You can run, but you can't hide from the Infinite infomercial. Suddenly, it's everywhere. It reaches out to grab you in the middle of the night, and it won't let go. Hostess and infomercial denizen Jenilee Harrison admonishes her audience to buy the only dress that can be worn in more than 30 styles and for the onetime low price of $59.95.
And so I do. For 30 straight days I wore, and only wore (except at the gym and while sleeping), the Infinite Dress--with the occasional machine washing, of course. I've always been a style-obsessed clotheshorse, albeit an eccentric one, but never has a sartorial manifestation invited so much participation or commentary from my friends and colleagues. We were all in this thing together.
Day 1: Style 4
Starting off simply, with a style that has sleeves and ties at the waist. Off to friends Collin and Charlie's, where we watched the Infinite instructional tape. I did and undid the dress to the video with increasing dexterity. C & C were very impressed.
Essentially, the Infinite Dress is a tube of polyester-Lycra with two long tails that can be wrapped in different configurations. While the DuPont slinky fabric is decidedly down-market, it drapes nicely, and the design itself is ingenious. As for the wrapping styles, some are clearly ridiculous, like the ones incorporating a choker necklace or some of the one-shoulder numbers, but others aren't bad at all, particularly when they're trim or Japanesque.
Wrapped clothing, in and of itself, has a distinguished heritage in many cultures, including the Japanese kimono, the Indian sari and the Polynesian pareo (starring at Club Meds worldwide, which give popular classes in pareo wrapping). Stateside in the '70s, Diane Von Furstenberg's wrap dress was such a smashing success that it made the cover of Newsweek and earlier this year, she relaunched her line as Diane to a receptive public.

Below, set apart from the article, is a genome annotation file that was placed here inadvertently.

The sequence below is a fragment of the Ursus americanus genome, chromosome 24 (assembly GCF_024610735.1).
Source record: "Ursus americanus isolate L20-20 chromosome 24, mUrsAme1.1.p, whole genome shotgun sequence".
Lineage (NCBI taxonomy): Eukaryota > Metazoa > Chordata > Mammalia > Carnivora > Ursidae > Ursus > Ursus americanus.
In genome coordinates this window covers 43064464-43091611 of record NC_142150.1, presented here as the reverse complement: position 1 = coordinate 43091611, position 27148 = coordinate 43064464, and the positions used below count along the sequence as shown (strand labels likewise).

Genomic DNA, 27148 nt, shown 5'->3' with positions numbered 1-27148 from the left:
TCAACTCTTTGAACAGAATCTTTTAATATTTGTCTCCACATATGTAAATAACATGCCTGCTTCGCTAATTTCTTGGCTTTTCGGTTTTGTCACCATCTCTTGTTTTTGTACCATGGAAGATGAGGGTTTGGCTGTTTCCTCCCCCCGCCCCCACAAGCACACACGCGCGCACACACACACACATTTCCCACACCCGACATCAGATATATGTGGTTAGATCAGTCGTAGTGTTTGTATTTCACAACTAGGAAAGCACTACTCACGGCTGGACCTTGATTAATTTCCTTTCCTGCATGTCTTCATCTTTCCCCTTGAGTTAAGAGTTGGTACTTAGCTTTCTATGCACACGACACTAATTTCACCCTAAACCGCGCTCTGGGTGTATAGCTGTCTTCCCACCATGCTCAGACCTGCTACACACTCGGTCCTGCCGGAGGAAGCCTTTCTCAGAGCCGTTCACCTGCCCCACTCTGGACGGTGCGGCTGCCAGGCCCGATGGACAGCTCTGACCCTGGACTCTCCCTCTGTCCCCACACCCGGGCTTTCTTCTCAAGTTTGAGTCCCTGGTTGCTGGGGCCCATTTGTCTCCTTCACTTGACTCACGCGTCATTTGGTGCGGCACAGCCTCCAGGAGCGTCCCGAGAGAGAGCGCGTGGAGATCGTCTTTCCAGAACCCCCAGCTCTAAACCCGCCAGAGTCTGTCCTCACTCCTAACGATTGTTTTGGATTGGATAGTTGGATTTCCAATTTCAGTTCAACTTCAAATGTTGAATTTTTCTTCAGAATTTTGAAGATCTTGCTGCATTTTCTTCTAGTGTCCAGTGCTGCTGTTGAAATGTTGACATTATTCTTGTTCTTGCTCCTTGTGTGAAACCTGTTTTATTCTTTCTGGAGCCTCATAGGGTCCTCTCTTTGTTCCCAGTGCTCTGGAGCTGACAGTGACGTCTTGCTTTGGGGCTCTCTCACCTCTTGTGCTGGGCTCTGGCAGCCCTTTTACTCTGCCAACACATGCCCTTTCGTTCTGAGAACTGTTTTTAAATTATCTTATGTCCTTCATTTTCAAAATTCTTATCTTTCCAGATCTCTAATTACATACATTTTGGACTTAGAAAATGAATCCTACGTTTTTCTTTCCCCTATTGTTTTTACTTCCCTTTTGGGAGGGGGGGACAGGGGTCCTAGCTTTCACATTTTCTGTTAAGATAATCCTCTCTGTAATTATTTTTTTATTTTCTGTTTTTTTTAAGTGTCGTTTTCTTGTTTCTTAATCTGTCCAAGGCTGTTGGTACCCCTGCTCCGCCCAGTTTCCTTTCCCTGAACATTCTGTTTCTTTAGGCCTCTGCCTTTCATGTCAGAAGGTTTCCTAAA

Day 2: Style 6
As I look through the Infinite instruction booklet, I see that all but three of the 34 styles are backless. Consequently, my convertible dress is going to require a convertible bra. Friend Susan and I went to the bra department at Bloomingdale's and found the bra, the Convertible BackLess Push Up by Smoothie for $27, which can be configured into a crisscross mode, a halter mode and a wide set / deep back mode. I couldn't figure it out without her help, but together we managed. I also learned that the insider lingerie term for this item is a "3-way."
Unfortunately, when I got home, I discovered the saleswoman had put the wrong bra in my bag, so later that night when I got ready for a birthday dinner and was planning to wear Style 2 in the halter mode, I couldn't. I did manage to unearth an old bustier, though, and ended up in backless Style 6.
Day 5: Style 22
It's not Style 22's fault, but the Convertible BackLess Push Up by Smoothie in the halter configuration gave me such a literal pain in the neck that within 30 minutes of putting it on, it reactivated a whiplash injury from an accident several months back. I could stand it no longer, so I dug back into the drawer and pulled out the trusty bustier again to climb back into Style 22.
The notion of clothing that morphs into different styles isn't entirely new either.
Convertibility enabled L.A. designer Maggie Barry to put herself through fashion school at the Fashion Institute of Technology in New York City in the early '80s. It was the first line she ever did, she called it "Cooo Tubes," and it consisted of stretchy tulles in neon colors that could be layered one over the other in different ways.
"I was a real club kid in those days," she recalls, "and I remember going dancing at this disco in Queens with some shady characters. We normally wouldn't go out there, but that's where you ended up after-after-after hours if you wanted to keep dancing; we're talking something like 11 o'clock in the morning. So, I'm dancing away, grooving in my Cooo Tubes, thinking I'm really hot stuff because everyone, but everyone, is staring at me."
Reveling in the attention with fierce reckless abandon, it took her a moment to realize, to her horror, that the tubes had worked themselves down around her hips and she was dancing topless.
Eighties' convertibility was not necessarily just about stretch either. Administrator Anna Carey acquired and traveled around the world in a hemp-like natural-fleck canvas apparatus with drawstrings at either end and a zipper in front, which worked as a sundress, skirt, poncho, tarp and carry-all. In a pinch, it could also turn into a pup tent.
"But we never camped in it," she says regretfully. "We didn't have the poles."
Day 8: Style 2
At the doctor's office, for the first time, others spotted the Infinite as the Infinite per se. All the nurses were fascinated, surrounded me and fired off questions:
"Is that the dress on TV?"
"Does it come in other colors?"
"Do you really have to wear it for 30 days?"